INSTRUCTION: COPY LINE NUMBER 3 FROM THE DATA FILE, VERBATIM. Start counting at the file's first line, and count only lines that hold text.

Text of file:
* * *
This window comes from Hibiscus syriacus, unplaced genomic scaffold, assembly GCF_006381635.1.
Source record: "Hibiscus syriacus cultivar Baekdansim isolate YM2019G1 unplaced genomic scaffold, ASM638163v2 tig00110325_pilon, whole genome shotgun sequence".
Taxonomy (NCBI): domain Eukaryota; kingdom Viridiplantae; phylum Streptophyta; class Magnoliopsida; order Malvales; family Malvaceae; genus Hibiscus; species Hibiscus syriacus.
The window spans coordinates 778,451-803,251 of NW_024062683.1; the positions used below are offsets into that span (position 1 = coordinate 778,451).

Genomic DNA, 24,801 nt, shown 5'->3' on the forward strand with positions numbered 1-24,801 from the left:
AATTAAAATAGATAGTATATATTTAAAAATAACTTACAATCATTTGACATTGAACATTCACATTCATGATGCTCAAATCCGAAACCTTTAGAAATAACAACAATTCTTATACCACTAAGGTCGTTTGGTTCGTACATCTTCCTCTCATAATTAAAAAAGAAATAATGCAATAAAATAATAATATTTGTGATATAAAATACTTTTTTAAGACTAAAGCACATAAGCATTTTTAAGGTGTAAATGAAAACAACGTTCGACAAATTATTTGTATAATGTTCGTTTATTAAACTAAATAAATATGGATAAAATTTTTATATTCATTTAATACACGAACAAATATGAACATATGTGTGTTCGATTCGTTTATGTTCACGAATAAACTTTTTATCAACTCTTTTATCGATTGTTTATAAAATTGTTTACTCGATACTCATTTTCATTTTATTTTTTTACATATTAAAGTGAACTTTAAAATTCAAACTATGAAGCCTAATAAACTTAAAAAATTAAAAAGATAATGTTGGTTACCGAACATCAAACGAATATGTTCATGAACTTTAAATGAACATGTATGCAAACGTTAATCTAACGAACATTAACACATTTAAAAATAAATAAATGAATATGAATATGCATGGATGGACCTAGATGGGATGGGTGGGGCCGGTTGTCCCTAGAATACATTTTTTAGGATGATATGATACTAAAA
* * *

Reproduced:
Taxonomy (NCBI): domain Eukaryota; kingdom Viridiplantae; phylum Streptophyta; class Magnoliopsida; order Malvales; family Malvaceae; genus Hibiscus; species Hibiscus syriacus.